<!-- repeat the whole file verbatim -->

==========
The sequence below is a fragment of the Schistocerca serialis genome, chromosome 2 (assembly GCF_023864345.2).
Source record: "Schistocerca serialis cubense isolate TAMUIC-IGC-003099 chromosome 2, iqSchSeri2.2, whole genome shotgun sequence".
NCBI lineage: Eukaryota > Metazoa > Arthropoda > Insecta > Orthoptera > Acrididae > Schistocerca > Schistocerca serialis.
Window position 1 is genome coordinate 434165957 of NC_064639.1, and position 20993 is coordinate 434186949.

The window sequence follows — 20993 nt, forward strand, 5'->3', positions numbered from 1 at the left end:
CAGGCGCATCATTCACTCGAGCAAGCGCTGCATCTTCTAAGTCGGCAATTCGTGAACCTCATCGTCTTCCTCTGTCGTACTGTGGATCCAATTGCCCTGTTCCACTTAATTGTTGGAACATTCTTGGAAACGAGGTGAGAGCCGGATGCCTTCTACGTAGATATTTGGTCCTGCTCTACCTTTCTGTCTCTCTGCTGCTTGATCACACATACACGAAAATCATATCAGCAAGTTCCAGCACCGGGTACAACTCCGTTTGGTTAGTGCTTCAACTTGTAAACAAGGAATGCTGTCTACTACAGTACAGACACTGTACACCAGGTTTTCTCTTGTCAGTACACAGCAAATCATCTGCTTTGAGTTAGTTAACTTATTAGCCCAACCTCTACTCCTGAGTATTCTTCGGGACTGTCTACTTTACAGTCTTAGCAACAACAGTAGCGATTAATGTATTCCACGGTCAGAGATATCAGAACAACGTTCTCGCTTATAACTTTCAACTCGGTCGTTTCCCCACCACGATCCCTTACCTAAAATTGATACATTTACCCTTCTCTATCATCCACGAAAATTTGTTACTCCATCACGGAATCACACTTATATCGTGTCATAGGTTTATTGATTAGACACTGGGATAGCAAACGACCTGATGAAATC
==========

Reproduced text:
The sequence below is a fragment of the Schistocerca serialis genome, chromosome 2 (assembly GCF_023864345.2).
Source record: "Schistocerca serialis cubense isolate TAMUIC-IGC-003099 chromosome 2, iqSchSeri2.2, whole genome shotgun sequence".
NCBI lineage: Eukaryota > Metazoa > Arthropoda > Insecta > Orthoptera > Acrididae > Schistocerca > Schistocerca serialis.
Window position 1 is genome coordinate 434165957 of NC_064639.1, and position 20993 is coordinate 434186949.

The window sequence follows — 20993 nt, forward strand, 5'->3', positions numbered from 1 at the left end:
CAGGCGCATCATTCACTCGAGCAAGCGCTGCATCTTCTAAGTCGGCAATTCGTGAACCTCATCGTCTTCCTCTGTCGTACTGTGGATCCAATTGCCCTGTTCCACTTAATTGTTGGAACATTCTTGGAAACGAGGTGAGAGCCGGATGCCTTCTACGTAGATATTTGGTCCTGCTCTACCTTTCTGTCTCTCTGCTGCTTGATCACACATACACGAAAATCATATCAGCAAGTTCCAGCACCGGGTACAACTCCGTTTGGTTAGTGCTTCAACTTGTAAACAAGGAATGCTGTCTACTACAGTACAGACACTGTACACCAGGTTTTCTCTTGTCAGTACACAGCAAATCATCTGCTTTGAGTTAGTTAACTTATTAGCCCAACCTCTACTCCTGAGTATTCTTCGGGACTGTCTACTTTACAGTCTTAGCAACAACAGTAGCGATTAATGTATTCCACGGTCAGAGATATCAGAACAACGTTCTCGCTTATAACTTTCAACTCGGTCGTTTCCCCACCACGATCCCTTACCTAAAATTGATACATTTACCCTTCTCTATCATCCACGAAAATTTGTTACTCCATCACGGAATCACACTTATATCGTGTCATAGGTTTATTGATTAGACACTGGGATAGCAAACGACCTGATGAAATC